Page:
When you have all these, then you have a character.

As my bus reached Chichester Cathedral, I made a further connection. Kate Mosse, writer of Labyrinth and Sepulchre, explains how her characters can seem at first to stand behind her, just out of view, hazy and indeterminate. Then they step forward, next to her and assume a solid form. She starts writing only as they move off on their own adventures – and she records what they do. For me, then , my characters can only have a life ‘between the pages’ , can only step out into their world when I have fully imagined what’s inside each layer.

Seven things in Seven Weeks

1. Coffee is necessary – or any substance that keeps me attentive enough to learn about semiotics, transitions and why the passive voice is A Bad Thing.

2. Sleep is not as necessary as I thought. Sheer delight and interest in this writing lark can keep you going – though sometimes it’s down to dogged persistence. (Why do I have images of the Fellowship leaping from falling pillar to falling pillar in Moria in Peter Jackson’s film of ‘The Lord of the Rings’ playing in my head as I write this?)

3. Everything that tells a story is worth thinking about – Foyle’s War, the songs of Noel Coward and Tom Lehrer, the opening of the children’s film ‘Robots’, even the Archers. It’s got to the point where I watch an advert and think, ‘Well they don’t waste their time on flashbacks and psychonarration much, do they?’

4. Many creative people are really generous – with their time, their knowledge and their encouragement. It’s amazing how supportive people can be: quotations to help my academic work from Bel Mooney and Susan Hill; lifts from Greg Mosse, Jean Levy and Kerry Edwards  – and so many people at West Dean College who have taken an interest.  The other writers on my course are a great bunch who put up with my interruptions, stupid questions and me bombarding them with half-formed piffle to read with good grace.  Thanks Abla, Anita, Carol, Dana, Davy, Helen,Kerry , Jean, Joe, John, Lucy, Olivia, Susie and Suzanne .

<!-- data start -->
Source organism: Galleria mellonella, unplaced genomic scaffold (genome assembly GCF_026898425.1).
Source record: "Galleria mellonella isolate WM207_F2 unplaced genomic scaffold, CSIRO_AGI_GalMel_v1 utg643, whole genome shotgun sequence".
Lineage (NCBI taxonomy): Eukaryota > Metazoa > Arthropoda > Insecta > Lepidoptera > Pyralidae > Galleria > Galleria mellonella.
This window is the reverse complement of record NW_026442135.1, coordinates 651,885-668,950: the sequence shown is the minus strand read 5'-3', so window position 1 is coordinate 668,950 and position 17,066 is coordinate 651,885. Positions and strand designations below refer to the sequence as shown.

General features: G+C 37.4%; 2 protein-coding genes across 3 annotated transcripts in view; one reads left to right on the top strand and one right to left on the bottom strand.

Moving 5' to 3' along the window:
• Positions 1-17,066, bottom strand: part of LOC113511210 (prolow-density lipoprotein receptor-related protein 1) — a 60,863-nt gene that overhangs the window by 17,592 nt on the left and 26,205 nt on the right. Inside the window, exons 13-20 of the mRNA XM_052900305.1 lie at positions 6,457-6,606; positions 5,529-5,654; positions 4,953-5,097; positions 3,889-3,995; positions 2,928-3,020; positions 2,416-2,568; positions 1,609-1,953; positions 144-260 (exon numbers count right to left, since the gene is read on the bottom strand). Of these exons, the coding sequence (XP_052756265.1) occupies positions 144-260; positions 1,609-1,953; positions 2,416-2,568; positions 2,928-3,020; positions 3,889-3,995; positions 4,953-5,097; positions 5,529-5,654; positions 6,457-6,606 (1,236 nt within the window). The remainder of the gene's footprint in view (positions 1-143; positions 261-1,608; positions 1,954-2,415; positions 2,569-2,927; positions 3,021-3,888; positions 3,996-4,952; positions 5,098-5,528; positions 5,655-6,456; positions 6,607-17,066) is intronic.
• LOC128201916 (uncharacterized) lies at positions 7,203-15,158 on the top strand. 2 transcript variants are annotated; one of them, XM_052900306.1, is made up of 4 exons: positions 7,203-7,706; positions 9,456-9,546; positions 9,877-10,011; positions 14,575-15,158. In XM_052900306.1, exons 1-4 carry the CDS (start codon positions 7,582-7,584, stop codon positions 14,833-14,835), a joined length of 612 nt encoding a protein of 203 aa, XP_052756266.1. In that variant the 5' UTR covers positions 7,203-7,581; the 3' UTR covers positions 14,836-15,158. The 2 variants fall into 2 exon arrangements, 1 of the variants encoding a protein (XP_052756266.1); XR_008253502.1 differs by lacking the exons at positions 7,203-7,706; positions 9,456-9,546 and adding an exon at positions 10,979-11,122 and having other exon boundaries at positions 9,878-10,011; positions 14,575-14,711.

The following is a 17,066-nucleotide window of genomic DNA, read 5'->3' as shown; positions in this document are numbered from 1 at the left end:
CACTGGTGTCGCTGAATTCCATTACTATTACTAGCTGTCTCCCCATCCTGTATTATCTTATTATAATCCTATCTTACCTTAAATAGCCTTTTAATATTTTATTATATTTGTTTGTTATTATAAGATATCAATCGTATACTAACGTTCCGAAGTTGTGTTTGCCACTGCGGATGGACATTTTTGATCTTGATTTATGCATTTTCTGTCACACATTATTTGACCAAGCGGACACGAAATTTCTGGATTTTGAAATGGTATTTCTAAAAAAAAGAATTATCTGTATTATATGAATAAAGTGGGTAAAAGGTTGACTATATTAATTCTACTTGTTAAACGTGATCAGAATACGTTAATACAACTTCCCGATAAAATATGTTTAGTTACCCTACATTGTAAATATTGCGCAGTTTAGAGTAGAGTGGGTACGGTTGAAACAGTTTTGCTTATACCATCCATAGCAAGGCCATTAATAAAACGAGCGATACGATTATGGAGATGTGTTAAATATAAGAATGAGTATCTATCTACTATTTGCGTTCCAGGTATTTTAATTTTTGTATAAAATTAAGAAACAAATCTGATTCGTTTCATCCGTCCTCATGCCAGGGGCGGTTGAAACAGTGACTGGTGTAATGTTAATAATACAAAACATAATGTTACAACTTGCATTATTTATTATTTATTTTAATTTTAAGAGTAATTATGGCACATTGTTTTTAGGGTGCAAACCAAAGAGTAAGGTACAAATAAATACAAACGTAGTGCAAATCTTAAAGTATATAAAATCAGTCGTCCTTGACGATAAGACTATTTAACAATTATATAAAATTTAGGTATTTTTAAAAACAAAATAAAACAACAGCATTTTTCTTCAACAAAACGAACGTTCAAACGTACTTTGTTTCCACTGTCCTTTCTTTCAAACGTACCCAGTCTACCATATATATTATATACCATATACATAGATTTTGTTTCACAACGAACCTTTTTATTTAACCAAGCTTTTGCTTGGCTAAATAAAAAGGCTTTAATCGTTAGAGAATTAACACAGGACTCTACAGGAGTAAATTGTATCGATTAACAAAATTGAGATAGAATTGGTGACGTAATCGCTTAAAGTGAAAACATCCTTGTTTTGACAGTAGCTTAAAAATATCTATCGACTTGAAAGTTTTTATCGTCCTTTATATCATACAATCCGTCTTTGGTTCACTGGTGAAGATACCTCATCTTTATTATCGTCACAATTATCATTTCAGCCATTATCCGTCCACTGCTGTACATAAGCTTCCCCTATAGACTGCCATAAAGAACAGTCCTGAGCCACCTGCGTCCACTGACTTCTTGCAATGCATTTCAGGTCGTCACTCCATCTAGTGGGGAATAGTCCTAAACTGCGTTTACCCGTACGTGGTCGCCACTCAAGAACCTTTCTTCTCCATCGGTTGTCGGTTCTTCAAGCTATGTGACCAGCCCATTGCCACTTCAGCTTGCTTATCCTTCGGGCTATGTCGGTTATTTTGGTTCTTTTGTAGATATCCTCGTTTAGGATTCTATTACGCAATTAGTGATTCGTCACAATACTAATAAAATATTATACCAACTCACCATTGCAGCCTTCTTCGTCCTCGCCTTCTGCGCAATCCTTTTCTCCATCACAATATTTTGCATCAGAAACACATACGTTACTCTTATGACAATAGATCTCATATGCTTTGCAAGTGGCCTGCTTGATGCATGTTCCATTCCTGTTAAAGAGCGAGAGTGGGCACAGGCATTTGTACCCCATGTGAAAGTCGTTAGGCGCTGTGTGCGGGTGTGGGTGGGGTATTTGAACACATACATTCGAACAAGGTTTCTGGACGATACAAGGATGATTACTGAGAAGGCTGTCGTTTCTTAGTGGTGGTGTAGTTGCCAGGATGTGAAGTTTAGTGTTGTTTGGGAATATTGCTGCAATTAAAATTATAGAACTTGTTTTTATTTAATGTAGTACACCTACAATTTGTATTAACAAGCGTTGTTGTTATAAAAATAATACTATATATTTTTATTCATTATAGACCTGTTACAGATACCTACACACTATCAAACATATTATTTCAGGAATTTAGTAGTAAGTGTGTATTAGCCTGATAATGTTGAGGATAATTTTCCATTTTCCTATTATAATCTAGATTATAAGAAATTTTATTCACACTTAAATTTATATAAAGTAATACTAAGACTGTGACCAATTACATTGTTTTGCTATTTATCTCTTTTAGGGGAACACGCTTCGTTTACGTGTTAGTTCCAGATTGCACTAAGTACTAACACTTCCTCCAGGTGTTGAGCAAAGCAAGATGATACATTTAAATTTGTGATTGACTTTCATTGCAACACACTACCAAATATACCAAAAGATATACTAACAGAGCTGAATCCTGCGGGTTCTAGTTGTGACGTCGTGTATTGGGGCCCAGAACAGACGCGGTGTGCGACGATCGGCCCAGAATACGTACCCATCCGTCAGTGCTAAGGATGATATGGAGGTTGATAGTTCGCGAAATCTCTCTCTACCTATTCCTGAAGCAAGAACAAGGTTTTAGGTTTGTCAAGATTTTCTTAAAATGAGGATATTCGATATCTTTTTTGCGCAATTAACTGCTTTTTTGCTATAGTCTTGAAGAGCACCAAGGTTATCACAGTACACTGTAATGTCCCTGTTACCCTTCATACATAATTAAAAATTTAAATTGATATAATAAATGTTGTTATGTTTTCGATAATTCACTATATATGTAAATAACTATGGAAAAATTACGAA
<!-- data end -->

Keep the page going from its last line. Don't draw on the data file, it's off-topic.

5. Weird has its place in the scheme of things – I don’t feel quite so out of place in a setting where making giant apples out of willow is encouraged, where the Principal Rob Pulley  scoots round on the wheelie chairs with as much enthusiasm as the rest of us in our long  gallery and where 20’s  Surrealism is a frontrunner for the Christmas Party theme.

6. Being properly edited hurtsbut it does you a power of good; which does make it sound rather like having your tonsils and adenoids out, admittedly. As yet I haven’t much idea of how my work is likely to be perceived by a reader, so seeing the error of my ways (useless gerunds, non sequiturs and editorialising) has been a salutary experience. Bring it on!